• rmhpmi rmhpmi Posts:

    Damn you Steve. I was going to offer $41,000

  • cotak cotak Posts:

    What you get for putting performance option on a brand that are purchased by people who wants an up-scale corolla.

  • Someone on your staff needs to buy this thing. I personally love the way it looks, you guys raved about it all year, itll (most likely) be more reliable than the german alternative over the next 6 (7?) years that itll take someone to pay for it, and its really all the car most anyone needs. If i had the 40K to spend a lux sedan right now this would be it. Over the 5, the A6, E class. Maybe not the Jag XF Supercharged but i have a soft spot for that. Come on Edmunds, someone step up!

  • so is edmunds going to fix their TMV of $45k? since the real TMV is $40k? How did edmunds come up with that number, seeing that it is so off? I thought it was based on actual like cars sold. Not on assumptions.

  • do all these places just use pretty much the same computer program/service to calculate the values?

  • fordson1, Isn't that about the normal percentage for a trade-in on a 1 year old car (with nearly 2 years of mileage on it). The dealers are paying wholesale not retail for it. It is just a lot harder to swallow when it isn't 25% of a 16,000 car.

  • agentorange agentorange Posts:

    "He said that his customers only care about the color and whether the car has navigation on it. " Yep, everything else is fluff or more things to go wrong as far as the used buyer is concerned. Extras on a new car depreciate to almost zero the minute the wheels leave the lot. I'm surprised that Edmunds has never previously come across this long established fact of the car business.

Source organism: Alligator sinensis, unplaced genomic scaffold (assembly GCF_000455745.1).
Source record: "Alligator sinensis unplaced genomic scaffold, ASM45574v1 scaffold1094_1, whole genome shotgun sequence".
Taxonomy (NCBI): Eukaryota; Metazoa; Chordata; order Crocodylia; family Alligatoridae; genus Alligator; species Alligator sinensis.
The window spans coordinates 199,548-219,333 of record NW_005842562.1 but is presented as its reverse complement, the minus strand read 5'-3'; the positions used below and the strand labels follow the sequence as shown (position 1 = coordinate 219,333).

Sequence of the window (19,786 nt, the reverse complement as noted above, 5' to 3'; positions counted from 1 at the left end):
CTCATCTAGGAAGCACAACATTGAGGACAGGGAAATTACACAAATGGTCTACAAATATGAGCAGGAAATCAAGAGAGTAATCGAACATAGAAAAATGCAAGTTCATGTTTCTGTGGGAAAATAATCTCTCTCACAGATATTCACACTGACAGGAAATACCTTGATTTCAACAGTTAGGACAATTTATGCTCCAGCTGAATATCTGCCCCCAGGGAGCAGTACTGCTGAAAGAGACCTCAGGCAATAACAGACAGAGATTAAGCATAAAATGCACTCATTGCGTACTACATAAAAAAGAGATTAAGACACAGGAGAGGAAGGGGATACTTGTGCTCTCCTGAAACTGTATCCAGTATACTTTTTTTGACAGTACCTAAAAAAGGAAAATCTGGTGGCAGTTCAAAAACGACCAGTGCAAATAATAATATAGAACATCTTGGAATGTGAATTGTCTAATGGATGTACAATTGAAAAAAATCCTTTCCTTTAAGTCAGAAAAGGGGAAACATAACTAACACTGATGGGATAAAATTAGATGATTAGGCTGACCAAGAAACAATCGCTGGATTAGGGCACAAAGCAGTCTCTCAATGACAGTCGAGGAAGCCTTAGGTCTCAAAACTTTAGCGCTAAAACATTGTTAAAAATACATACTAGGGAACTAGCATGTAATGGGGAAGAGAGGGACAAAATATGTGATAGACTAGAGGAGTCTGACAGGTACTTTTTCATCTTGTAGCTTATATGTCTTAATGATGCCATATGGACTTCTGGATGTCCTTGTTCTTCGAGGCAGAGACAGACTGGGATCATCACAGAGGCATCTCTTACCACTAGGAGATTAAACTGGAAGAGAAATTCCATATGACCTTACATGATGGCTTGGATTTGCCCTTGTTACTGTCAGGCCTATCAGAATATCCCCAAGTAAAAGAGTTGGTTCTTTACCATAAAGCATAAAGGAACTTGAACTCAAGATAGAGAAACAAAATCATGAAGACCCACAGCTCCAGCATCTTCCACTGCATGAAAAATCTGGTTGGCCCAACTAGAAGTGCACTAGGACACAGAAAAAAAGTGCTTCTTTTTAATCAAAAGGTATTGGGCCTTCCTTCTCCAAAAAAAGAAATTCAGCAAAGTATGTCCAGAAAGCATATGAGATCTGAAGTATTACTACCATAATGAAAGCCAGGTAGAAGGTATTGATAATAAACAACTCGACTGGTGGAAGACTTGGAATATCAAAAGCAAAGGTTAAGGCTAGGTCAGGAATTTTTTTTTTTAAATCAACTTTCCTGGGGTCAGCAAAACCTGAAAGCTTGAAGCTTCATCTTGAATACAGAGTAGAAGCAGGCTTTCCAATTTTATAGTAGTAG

• tp660 tp660 Posts:

    I would buy this from you guys in a heartbeat if I had the money. I had a chance to drive this. Lexus did a really good job with this car. The interior is nicely finished and the way it drives and handles is just superb. Definitely plan on getting one when I can afford it.

  • diondi diondi Posts:

    Trade you guys a GTI for it!

  • fordson1 fordson1 Posts:

    @zimtheinvader, I'm glad you asked that. Because my math was faulty - $40k represents a depreciation of 37%, not 27% for the GS350, over one year and 20k miles. That's BAD. The Infiniti M56, which was about $4k more new than the Lexus, depreciated 26%

  • darthbimmer darthbimmer Posts:

    I agree that it's hard to get value trading in a car with lots of specialized options-- the "frankenstein" car as you call it. You've basically got to find the buyer who knows & wants those options. A fleet buyer is not going to be that person. You'd have better luck if the options were grouped together as a trim level. E.g., if engine tweaks, sport suspension, rear steering, and carbon fiber trim are the "S" model, then fleet buyers and individuals will understand the comps better.

  • agentorange agentorange Posts:

    "You'd have better luck if the options were grouped together as a trim level." But then the original buyers gets dicked paying for stuff he/she did not ask for just to get what they want. These kinds of option packages have had me walking away from deals. Perfect case with a 4x4 SUV that I wanted with a LSD. Dealer tapped on the computer and said "$1200, Sir" WTH? Is it gold plated. "No it comes as a package with a sunroof". Wrong answer as I largely detest sunroofs, and doubly so when somebody wants to force me to have one. Bag. That. Noise.

  • quadricycle quadricycle Posts:

    @agentorange: I'm the exact same way. I know what I want, and surprisingly enough I know the things that I don't want. Now bundling packages so that I actually have to get the things I don't want in order to get the things I do, and paying more for it get